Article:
SMITH: End child marriage

The toxic and outdated practice of child marriage should be outlawed nationwide

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Roughly 57,800 minors from the ages of 15 to 17 were married in the United States according to the Pew Research Center.

Courtesy Wikimedia Commons

Feminist dystopias reign in the cultural zeitgeist. Audiences feverishly consume episodes of “The Handmaid’s Tale,” chilled by the way the show resonates with current reality. Unfortunately, the show feels less fiction and more fact as time progresses. In a world post-Access Hollywood, Harvey Weinstein, Louis C.K. and Kevin Spacey scandals, the threshold for outrage seems to have no bounds. And as tiring as it is to continue to fight for justice and equality for women in both their public and private lives, whistleblowing is still necessary. Namely, we need to raise awareness about child marriage in the United States and eliminate support for it.

Roughly 57,800 minors from the ages of 15 to 17 were married in the United States according to the Pew Research Center. Out of these marriages, divorce rate hovers around 70 percent. Looking at Virginia from 2004-2013, 2,500 children were married. Out of those 2,500, over 200 children were married at 15 or younger. However, while this issue affects both young girls and boys, women are disproportionately exploited. According to Virginia marriage statistics, 90 percent of child spouses are girls. 

Why do these marriages even occur? For such an outdated concept, this is a fair question. As the statistics suggest above, the reasons for initiating such a marriage are insidious. The majority of these marriages happen as a result of teenage pregnancy. The conditions under which a child is conceived vary. In most of these pregnancies, the father is of age, or significantly older. The age difference can be large — according to the Tahirih Justice Center, 47 of the 16-year-olds married off in Virginia married men at least 14 years older than themselves. In many cases, families push their daughters to marry these men at ludicrously young ages, producing the marriage statistics reflected above. However, the coercive tactics by both family members and the potential fiancées eliminate the agency of these women. For some, this means marrying their rapist, using a loophole in old legislations.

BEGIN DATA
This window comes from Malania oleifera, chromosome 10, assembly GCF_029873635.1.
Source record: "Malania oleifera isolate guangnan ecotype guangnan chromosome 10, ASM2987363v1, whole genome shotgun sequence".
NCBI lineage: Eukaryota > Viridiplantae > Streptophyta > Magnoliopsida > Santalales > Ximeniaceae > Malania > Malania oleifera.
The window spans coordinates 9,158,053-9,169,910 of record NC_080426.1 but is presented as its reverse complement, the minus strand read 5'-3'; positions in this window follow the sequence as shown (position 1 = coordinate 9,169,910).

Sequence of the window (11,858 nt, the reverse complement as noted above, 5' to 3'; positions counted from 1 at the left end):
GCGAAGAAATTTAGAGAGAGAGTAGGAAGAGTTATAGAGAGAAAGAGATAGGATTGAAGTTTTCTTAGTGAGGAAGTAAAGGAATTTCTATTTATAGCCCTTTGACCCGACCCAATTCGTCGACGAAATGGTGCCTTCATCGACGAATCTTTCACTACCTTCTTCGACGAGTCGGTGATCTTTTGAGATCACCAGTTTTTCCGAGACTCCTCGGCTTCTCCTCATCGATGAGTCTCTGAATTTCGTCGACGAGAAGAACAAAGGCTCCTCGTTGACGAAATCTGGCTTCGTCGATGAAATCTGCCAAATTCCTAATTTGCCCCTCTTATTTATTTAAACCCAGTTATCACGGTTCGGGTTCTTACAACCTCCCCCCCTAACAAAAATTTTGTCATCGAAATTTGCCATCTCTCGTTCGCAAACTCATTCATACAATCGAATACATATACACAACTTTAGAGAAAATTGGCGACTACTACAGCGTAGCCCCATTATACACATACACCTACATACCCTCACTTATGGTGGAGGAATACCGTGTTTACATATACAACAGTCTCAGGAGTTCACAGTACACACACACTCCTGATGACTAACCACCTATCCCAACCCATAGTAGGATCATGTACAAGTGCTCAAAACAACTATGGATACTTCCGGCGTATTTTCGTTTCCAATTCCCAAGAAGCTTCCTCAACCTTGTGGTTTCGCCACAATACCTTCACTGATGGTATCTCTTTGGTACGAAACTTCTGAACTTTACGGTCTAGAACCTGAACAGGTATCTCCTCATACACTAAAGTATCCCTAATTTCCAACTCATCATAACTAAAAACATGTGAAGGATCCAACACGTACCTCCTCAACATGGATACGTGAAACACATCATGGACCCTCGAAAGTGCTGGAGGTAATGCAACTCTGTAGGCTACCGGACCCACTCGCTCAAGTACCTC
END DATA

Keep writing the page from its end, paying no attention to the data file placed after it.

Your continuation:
In many states, a child can marry as young as 13 with parental and judicial consent if pregnant. This actually happened in Virginia with a pregnant 13-year-old. Because of this child marriage, her rapist escaped any charges of statutory rape and she never received a Social Services inquiry. Her husband benefitted entirely from her entrapment. In other cases, young women face different pressures from home to marry. Fatima H faced threats from her immediate family to marry her first cousin to ease his access to a green card. She initially refused, but broke under her family’s punishment of house arrest. She describes her experience in court with horrifying details — “I was sweating and nervous,” she recalled. “My mother was hitting me on my knee.” If she had said no, she said, her father would have beat her. “They would have kept me locked up in the house forever.” 

We can pass legislation to protect young women. Last year, Virginia passed a law safeguarding children, making it the first state to place restrictions on child marriage, barring minors from marrying with the exception of emancipated minors. New York followed in Virginia’s footsteps, when Governor Andrew Cuomo (D-N.Y.) signed into law another protective measure against child marriage. However, many of the remaining states in the union have the same legal loopholes that New York or Virginia just outlawed, or worse yet, have none of the qualifications needed for child marriage. Awareness about this issue throughout the United States is crucial to advance broad reform, because it is a state issue. Moreover, as Virginians, we can identify who does not support protections for child marriage within our home state. For example, State Sen. J. Chapman “Chap” Peterson (D-Fairfax) is on the record stating, “Maybe I’m old-fashioned, but if someone gets pregnant and they want to be married when the child is born, not being able to do that of their own volition without going to court, I thought that would be a little bit overly aggressive.” In addition, Del. David A. LaRock (R-Loudoun) opposed restrictions on child marriage because he believed that “pregnant teens could be more likely to have abortions if they must have court permission to marry.” Neither lawmakers’ claims are legitimate defenses of removing safeguards — yet both were re-elected in this past November’s election cycle. 

Child marriage is legal and relatively prevalent in most parts of the country. It’s time that we take a firm stance and reject this archaic aspect of patriarchy that strips young women of their agency. And as for those lawmakers who protect abusers — we’ll see them next election.

Katherine Smith is an Opinion columnist at The Cavalier Daily. She can be reached at opinion@cavalierdaily.com

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